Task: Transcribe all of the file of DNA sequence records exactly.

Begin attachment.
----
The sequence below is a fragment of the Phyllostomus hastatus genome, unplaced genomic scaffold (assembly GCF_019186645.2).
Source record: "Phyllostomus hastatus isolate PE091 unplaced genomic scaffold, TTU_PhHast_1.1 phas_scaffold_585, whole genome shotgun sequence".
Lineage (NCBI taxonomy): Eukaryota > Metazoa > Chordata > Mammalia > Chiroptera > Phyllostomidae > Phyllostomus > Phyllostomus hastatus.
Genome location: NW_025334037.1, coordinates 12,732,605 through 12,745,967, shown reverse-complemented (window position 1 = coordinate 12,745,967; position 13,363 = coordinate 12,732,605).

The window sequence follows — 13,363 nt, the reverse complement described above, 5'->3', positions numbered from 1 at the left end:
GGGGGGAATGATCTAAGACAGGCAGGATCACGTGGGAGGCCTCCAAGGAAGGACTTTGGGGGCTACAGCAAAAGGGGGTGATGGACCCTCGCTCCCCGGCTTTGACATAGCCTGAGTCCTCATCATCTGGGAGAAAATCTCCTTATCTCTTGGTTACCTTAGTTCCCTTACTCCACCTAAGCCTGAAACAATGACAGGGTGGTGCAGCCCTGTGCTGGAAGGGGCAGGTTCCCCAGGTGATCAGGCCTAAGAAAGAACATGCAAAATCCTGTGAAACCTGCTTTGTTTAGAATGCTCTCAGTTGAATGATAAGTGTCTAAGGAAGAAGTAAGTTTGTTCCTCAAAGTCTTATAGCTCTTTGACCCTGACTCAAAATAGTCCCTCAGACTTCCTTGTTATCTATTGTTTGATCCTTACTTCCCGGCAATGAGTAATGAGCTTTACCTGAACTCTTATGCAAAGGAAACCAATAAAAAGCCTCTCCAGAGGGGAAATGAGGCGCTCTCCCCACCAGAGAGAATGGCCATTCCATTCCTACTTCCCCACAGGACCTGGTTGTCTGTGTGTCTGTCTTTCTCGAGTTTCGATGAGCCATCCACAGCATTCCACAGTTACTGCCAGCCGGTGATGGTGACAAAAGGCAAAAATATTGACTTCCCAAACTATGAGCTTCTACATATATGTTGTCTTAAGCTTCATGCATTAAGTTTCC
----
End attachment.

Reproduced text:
The sequence below is a fragment of the Phyllostomus hastatus genome, unplaced genomic scaffold (assembly GCF_019186645.2).
Source record: "Phyllostomus hastatus isolate PE091 unplaced genomic scaffold, TTU_PhHast_1.1 phas_scaffold_585, whole genome shotgun sequence".
Lineage (NCBI taxonomy): Eukaryota > Metazoa > Chordata > Mammalia > Chiroptera > Phyllostomidae > Phyllostomus > Phyllostomus hastatus.
Genome location: NW_025334037.1, coordinates 12,732,605 through 12,745,967, shown reverse-complemented (window position 1 = coordinate 12,745,967; position 13,363 = coordinate 12,732,605).

The window sequence follows — 13,363 nt, the reverse complement described above, 5'->3', positions numbered from 1 at the left end:
GGGGGGAATGATCTAAGACAGGCAGGATCACGTGGGAGGCCTCCAAGGAAGGACTTTGGGGGCTACAGCAAAAGGGGGTGATGGACCCTCGCTCCCCGGCTTTGACATAGCCTGAGTCCTCATCATCTGGGAGAAAATCTCCTTATCTCTTGGTTACCTTAGTTCCCTTACTCCACCTAAGCCTGAAACAATGACAGGGTGGTGCAGCCCTGTGCTGGAAGGGGCAGGTTCCCCAGGTGATCAGGCCTAAGAAAGAACATGCAAAATCCTGTGAAACCTGCTTTGTTTAGAATGCTCTCAGTTGAATGATAAGTGTCTAAGGAAGAAGTAAGTTTGTTCCTCAAAGTCTTATAGCTCTTTGACCCTGACTCAAAATAGTCCCTCAGACTTCCTTGTTATCTATTGTTTGATCCTTACTTCCCGGCAATGAGTAATGAGCTTTACCTGAACTCTTATGCAAAGGAAACCAATAAAAAGCCTCTCCAGAGGGGAAATGAGGCGCTCTCCCCACCAGAGAGAATGGCCATTCCATTCCTACTTCCCCACAGGACCTGGTTGTCTGTGTGTCTGTCTTTCTCGAGTTTCGATGAGCCATCCACAGCATTCCACAGTTACTGCCAGCCGGTGATGGTGACAAAAGGCAAAAATATTGACTTCCCAAACTATGAGCTTCTACATATATGTTGTCTTAAGCTTCATGCATTAAGTTTCC